Black fashion designers have made huge strides in the industry. If you’re looking for a way to support artists of color, shopping from Black-owned clothing brands might be a good place to start. Whether they focus on sleek ready-to-wear, straight-up high-fashion gowns, or streetwear, designers of fashion brands like Cushnie, Laquan Smith, and Telfar truly take creativity and art to a new level.
With iconic looks from wedding gowns to street wear, we've created a list of must-know Black designers from past to present.
A week ago, Megan Thee Stallion left fans scrambling to find the skin-tight patterned mini dress she wore while dropping a few bags at a strip club.
To see more fashionable looks from the brand, check out their website.
Gabrielle Union-Wade brighted up our timeline twirling in this orange floor-length zebra print shirt dress. Gab always represents for the culture and supports Black-owned businesses. The dress is by a Black designer named Sai Sankoh ($195).
You can grab the gorgeous dress here!
Jabrea Savanna sells trendy corsets and two-piece sets that the girls are loving it.
Loudbrand Studios is a Black-Owned British brand that specializes in trendy ready-to-wear dresses. Kylie Jenner wore their $300 Vashtie dress on vacation.
Support Black Colleges
Support Black Colleges is a clothing line who's sole mission is to uplift, inspire & encourage others to Support HBCU’s. SBC was founded in 2012 by two Howard University students who saw a need to spread awareness about the school that changed their lives.
Celebrities such as Teyanna Taylor, Missy Elliott, and Eva Marcille have been spotted rocking the brand. Each year the SBC team employs over 70 college ambassadors & gives thousands of dollars in scholarships.
Almost.On.Time is a Black-owned brand that specializes in crafting corsets out of recycled materials.
Kayla Sade, the young woman behind the brand created the platform to showcase her work as she experiments with reconstruction of pre loved garments and second hand materials. AOT reconstructed garments are inspired by feminine silhouettes, sports and streetwear made in her San Francisco studio. Styles are priced from $150-$450.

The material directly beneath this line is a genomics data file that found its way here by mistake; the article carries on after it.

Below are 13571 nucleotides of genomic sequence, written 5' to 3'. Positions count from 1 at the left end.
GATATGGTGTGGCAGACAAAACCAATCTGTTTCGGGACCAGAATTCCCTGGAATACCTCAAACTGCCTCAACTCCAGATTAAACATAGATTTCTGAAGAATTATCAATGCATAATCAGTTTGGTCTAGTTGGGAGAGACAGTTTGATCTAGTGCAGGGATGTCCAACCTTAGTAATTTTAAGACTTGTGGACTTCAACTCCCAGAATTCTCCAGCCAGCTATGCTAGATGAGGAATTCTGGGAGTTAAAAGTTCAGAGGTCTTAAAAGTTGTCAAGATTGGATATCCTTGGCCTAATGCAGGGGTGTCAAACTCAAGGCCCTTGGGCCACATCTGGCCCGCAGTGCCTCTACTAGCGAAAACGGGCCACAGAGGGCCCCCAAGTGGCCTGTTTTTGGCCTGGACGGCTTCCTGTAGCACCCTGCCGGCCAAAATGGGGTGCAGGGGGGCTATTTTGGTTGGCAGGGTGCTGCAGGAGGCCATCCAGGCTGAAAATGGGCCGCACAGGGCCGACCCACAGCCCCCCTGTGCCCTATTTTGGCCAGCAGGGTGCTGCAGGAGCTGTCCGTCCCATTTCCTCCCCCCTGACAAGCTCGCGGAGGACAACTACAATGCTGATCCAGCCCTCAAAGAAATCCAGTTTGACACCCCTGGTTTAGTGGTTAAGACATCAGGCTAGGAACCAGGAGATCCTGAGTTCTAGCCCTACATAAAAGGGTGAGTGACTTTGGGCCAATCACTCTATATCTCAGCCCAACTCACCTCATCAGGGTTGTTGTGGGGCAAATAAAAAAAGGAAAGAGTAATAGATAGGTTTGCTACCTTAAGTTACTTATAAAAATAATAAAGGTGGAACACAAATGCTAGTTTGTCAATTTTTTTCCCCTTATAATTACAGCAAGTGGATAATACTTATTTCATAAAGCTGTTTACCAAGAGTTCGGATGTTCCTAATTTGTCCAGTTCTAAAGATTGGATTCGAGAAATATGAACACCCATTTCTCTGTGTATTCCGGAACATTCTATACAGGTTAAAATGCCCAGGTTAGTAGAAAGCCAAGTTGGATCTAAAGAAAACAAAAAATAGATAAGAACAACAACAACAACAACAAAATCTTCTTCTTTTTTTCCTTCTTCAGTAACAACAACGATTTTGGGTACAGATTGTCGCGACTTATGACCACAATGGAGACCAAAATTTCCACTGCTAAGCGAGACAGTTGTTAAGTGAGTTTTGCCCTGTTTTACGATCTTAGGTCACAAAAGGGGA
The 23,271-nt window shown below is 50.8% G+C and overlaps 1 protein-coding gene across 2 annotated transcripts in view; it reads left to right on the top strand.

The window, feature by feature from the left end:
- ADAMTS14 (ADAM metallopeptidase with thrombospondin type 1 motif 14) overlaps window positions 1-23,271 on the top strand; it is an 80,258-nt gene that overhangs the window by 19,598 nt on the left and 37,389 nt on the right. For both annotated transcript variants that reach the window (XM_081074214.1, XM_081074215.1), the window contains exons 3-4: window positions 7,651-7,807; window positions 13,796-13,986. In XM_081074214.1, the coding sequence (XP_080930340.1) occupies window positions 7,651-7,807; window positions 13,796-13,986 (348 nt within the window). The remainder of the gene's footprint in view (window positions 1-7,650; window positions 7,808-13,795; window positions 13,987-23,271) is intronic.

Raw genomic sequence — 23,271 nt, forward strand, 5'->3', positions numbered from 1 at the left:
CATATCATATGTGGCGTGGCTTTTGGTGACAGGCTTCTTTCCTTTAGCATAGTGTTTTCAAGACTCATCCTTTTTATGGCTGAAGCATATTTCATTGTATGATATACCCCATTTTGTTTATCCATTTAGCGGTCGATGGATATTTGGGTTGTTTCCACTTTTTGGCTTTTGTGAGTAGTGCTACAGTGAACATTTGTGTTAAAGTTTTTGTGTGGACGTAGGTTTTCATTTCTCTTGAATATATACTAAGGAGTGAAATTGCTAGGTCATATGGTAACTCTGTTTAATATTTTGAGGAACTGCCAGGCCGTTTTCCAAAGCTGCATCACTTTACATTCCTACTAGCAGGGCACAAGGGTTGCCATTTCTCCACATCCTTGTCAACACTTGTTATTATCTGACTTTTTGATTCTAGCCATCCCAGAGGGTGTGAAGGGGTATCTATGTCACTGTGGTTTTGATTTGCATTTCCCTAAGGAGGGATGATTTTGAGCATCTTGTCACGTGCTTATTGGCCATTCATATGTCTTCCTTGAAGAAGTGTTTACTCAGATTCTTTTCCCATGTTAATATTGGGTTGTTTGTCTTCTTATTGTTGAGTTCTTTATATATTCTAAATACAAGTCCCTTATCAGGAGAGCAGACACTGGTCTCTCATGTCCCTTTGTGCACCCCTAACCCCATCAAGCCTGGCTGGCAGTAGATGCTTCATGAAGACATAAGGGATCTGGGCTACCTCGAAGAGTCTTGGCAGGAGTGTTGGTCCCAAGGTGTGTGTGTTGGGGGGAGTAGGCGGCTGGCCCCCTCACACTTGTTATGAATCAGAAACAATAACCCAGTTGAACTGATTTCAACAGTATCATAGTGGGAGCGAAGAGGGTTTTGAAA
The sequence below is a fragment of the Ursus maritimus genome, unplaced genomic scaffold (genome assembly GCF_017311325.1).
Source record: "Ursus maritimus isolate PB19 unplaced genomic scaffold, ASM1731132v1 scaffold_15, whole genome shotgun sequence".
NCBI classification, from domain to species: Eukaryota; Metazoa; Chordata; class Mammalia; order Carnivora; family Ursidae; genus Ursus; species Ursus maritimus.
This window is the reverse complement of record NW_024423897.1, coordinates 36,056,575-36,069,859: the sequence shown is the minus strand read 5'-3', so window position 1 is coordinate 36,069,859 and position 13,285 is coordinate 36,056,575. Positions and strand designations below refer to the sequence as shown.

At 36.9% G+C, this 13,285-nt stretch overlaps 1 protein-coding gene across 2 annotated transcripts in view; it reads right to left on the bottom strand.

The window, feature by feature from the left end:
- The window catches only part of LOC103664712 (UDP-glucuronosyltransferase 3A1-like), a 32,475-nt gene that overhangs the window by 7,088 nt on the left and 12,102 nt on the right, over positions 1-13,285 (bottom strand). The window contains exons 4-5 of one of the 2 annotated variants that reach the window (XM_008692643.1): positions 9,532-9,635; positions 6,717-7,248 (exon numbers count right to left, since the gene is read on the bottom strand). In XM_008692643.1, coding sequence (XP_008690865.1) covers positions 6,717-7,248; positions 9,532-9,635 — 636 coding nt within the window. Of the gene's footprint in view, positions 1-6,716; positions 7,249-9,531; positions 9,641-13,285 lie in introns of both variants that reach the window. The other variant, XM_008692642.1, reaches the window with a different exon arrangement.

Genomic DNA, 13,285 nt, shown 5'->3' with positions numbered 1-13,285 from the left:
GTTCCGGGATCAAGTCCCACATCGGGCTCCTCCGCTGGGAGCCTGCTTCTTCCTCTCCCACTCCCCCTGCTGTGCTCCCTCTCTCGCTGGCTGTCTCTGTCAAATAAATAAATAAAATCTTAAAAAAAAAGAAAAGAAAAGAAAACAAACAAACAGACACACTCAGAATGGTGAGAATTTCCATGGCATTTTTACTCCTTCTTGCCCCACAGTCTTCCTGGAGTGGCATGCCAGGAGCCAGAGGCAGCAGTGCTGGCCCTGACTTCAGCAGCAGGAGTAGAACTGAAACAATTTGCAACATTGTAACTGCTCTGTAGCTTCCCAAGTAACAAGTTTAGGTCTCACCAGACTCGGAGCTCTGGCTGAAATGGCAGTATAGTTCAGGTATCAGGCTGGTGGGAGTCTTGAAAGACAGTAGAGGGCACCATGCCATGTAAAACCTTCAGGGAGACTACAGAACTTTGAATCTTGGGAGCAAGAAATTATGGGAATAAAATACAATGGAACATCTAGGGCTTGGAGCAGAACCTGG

After graduating from the Parsons School of Design, Tracy Reese took the fashion industry by storm. She launched her own ready-to-wear label, noted for its femininity and retro-influenced styles, and grew to have her designs worn by Michelle Obama, Beyoncé and more. In 2007, Reese joined the Council of Fashion Designers of America committee, becoming its only African-American member. She has since expanded her design sizes, becoming more inclusive to all women.
Daniel Day, better known as Dapper Dan, is a Harlem native known for his fusion of hip hop and high fashion. After opening his own store, Dapper Dan's Boutique, in 1982, the designer was able to land high-profile clientele including Jay-Z, Eric B. & Rakim and Salt-N-Pepa. With a signature of using luxury brands like Fendi and Louis Vuitton, Dan was able to define an era of hip dop chic.
Ann Lowe's beautiful designs were a favorite among high-society women from the 1920s to the 1960s, helping her to become the first mainstream African American fashion designer. She created designs for a number of prestigious families leading up to her most notable 1953 design of Jacqueline Bouvier's ivory silk chiffon taffeta wedding dress for her marriage to John F. Kennedy.